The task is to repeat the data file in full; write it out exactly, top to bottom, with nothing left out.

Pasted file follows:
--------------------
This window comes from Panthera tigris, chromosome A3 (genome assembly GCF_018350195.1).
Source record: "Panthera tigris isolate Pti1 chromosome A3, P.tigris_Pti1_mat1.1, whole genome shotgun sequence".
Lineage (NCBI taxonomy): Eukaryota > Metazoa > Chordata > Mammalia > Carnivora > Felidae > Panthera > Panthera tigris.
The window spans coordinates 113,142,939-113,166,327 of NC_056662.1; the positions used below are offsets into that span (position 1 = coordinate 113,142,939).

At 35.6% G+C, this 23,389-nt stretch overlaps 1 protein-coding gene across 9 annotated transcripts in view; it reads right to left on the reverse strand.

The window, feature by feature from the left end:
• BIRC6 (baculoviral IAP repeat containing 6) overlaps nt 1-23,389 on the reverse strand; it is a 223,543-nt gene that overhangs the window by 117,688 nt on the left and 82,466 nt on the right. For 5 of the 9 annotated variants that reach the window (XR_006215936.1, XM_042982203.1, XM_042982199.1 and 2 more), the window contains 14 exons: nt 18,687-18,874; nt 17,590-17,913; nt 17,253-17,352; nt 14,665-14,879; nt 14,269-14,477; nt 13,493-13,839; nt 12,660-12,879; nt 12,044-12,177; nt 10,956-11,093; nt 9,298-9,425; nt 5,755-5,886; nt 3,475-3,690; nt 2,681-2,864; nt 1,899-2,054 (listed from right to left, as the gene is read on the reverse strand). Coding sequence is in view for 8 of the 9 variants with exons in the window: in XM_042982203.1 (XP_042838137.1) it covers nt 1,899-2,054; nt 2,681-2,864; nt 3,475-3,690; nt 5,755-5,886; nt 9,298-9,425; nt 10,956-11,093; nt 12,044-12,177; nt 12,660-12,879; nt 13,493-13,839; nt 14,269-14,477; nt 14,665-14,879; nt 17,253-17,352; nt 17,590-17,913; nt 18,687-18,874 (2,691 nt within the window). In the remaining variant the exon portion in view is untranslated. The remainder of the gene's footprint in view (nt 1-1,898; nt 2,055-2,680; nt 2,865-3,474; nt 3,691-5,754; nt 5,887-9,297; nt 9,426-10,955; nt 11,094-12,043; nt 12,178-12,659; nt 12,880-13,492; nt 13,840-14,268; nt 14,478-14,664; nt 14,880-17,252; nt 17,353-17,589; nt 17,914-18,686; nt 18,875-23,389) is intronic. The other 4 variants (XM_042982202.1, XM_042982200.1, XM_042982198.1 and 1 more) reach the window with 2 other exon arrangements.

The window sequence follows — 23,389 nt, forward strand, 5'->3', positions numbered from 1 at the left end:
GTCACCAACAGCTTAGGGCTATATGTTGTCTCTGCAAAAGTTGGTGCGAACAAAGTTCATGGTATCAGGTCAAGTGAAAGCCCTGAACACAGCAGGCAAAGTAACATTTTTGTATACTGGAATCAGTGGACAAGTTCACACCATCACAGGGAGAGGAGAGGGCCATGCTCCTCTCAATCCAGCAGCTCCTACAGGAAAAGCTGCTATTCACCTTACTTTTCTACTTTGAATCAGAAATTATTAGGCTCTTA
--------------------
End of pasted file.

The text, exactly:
This window comes from Panthera tigris, chromosome A3 (genome assembly GCF_018350195.1).
Source record: "Panthera tigris isolate Pti1 chromosome A3, P.tigris_Pti1_mat1.1, whole genome shotgun sequence".
Lineage (NCBI taxonomy): Eukaryota > Metazoa > Chordata > Mammalia > Carnivora > Felidae > Panthera > Panthera tigris.
The window spans coordinates 113,142,939-113,166,327 of NC_056662.1; the positions used below are offsets into that span (position 1 = coordinate 113,142,939).

At 35.6% G+C, this 23,389-nt stretch overlaps 1 protein-coding gene across 9 annotated transcripts in view; it reads right to left on the reverse strand.

The window, feature by feature from the left end:
• BIRC6 (baculoviral IAP repeat containing 6) overlaps nt 1-23,389 on the reverse strand; it is a 223,543-nt gene that overhangs the window by 117,688 nt on the left and 82,466 nt on the right. For 5 of the 9 annotated variants that reach the window (XR_006215936.1, XM_042982203.1, XM_042982199.1 and 2 more), the window contains 14 exons: nt 18,687-18,874; nt 17,590-17,913; nt 17,253-17,352; nt 14,665-14,879; nt 14,269-14,477; nt 13,493-13,839; nt 12,660-12,879; nt 12,044-12,177; nt 10,956-11,093; nt 9,298-9,425; nt 5,755-5,886; nt 3,475-3,690; nt 2,681-2,864; nt 1,899-2,054 (listed from right to left, as the gene is read on the reverse strand). Coding sequence is in view for 8 of the 9 variants with exons in the window: in XM_042982203.1 (XP_042838137.1) it covers nt 1,899-2,054; nt 2,681-2,864; nt 3,475-3,690; nt 5,755-5,886; nt 9,298-9,425; nt 10,956-11,093; nt 12,044-12,177; nt 12,660-12,879; nt 13,493-13,839; nt 14,269-14,477; nt 14,665-14,879; nt 17,253-17,352; nt 17,590-17,913; nt 18,687-18,874 (2,691 nt within the window). In the remaining variant the exon portion in view is untranslated. The remainder of the gene's footprint in view (nt 1-1,898; nt 2,055-2,680; nt 2,865-3,474; nt 3,691-5,754; nt 5,887-9,297; nt 9,426-10,955; nt 11,094-12,043; nt 12,178-12,659; nt 12,880-13,492; nt 13,840-14,268; nt 14,478-14,664; nt 14,880-17,252; nt 17,353-17,589; nt 17,914-18,686; nt 18,875-23,389) is intronic. The other 4 variants (XM_042982202.1, XM_042982200.1, XM_042982198.1 and 1 more) reach the window with 2 other exon arrangements.

The window sequence follows — 23,389 nt, forward strand, 5'->3', positions numbered from 1 at the left end:
GTCACCAACAGCTTAGGGCTATATGTTGTCTCTGCAAAAGTTGGTGCGAACAAAGTTCATGGTATCAGGTCAAGTGAAAGCCCTGAACACAGCAGGCAAAGTAACATTTTTGTATACTGGAATCAGTGGACAAGTTCACACCATCACAGGGAGAGGAGAGGGCCATGCTCCTCTCAATCCAGCAGCTCCTACAGGAAAAGCTGCTATTCACCTTACTTTTCTACTTTGAATCAGAAATTATTAGGCTCTTA